NURSES working at Naas General Hospital have voted overwhelmingly in favour of industrial action in the ongoing row about overcrowding.
In a ballot held by their union, the Irish Nurses and Midwives Organisation, the nursing staff voted by a margin of almost 90 per cent to start striking.
Should the industrial action go ahead, it is likely to start in early September and initially amount to a strict work to rule.
Nurses have been complaining about what they allege are unsafe working working conditions and INMO representative Derek Reilly said that nursing staff were exasperated with the situation and are concerned about patient safety.
“The reason we voted for industrial action is emergency department overcrowding. There are people on trolleys around the hospital and there are not enough nurses to manage overcrowding,” he said.
Ironically, the number of patients on beds at the hospital on Monday (yesterday) was just four – one of the lowest in the region and only two more than the corresponding figure for Friday last (July 22).
Mr. Reilly told the Journal.ie that the INMO wants the HSE to open up the 24 closed beds in the hospital as well as the newly furbished medical assessment unit – but additional staff are needed.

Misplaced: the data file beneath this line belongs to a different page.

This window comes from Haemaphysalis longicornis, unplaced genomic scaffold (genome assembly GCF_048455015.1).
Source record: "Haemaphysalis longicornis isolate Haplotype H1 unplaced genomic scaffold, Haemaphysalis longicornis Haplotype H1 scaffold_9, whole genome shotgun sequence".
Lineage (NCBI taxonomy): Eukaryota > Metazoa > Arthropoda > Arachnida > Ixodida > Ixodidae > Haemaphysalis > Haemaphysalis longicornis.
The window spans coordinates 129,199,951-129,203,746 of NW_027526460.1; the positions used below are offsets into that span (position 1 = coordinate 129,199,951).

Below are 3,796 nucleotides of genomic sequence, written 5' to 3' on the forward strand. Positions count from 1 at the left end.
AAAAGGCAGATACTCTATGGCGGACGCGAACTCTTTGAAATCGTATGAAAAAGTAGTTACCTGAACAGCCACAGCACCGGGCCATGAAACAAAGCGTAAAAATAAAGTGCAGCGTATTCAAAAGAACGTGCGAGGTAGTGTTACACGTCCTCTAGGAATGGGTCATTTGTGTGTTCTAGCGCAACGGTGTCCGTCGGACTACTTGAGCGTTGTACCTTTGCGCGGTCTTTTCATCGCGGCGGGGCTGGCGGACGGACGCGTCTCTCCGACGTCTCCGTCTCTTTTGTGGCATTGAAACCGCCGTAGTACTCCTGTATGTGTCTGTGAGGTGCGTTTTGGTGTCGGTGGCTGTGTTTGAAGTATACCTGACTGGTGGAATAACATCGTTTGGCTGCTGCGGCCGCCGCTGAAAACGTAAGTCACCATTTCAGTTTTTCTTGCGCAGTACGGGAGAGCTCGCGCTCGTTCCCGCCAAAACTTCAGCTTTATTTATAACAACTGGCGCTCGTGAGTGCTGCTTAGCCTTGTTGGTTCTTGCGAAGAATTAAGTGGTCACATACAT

“We need at least one nurse to six patients and occasionally you could have 20 patients to one nurse,” he claimed. “This isn’t about the budget, it’s about patient safety.”
He also said that on a daily basis staff and management in Naas General Hospital work to ensure safe and appropriate care is provided to patients in the hospital’s Emergency Department.
The HSE told the Leinster Leader the hospital is just two doctors short of the approximate 50 doctors assigned to the facility.
The executive has also pointed out that junior doctors are coming to Ireland from India and Pakistan to fill the vacancies.
HSE representative Dympna Bracken also said the HSE does not anticipate any significant impact on patient services at the hospital.
Yesterday the executive declained to comment on the outcome of strike other than to say that hospital management is awaiting formal notification of the ballot from the INMO.
Figures produced recently by the nurses’ group indicate that just over 3,000 patients were on trolleys at the hospital during the six month period between January and June this year.
The union last week accused the HSE of placing patients on trolleys all over the hospital in a bid to “play down” the patient-on-trolley figures.
But the HSE maintains that “everything possible” is being done to reduce waiting times but this depends on the numbers going through the A and E department.
The HSE has insisted that the trolley figures produced by the nurses’ organisation are collected early in the day and before some patients are assigned a ward bed or, in other cases, are discharged from the hospital, having been treated.
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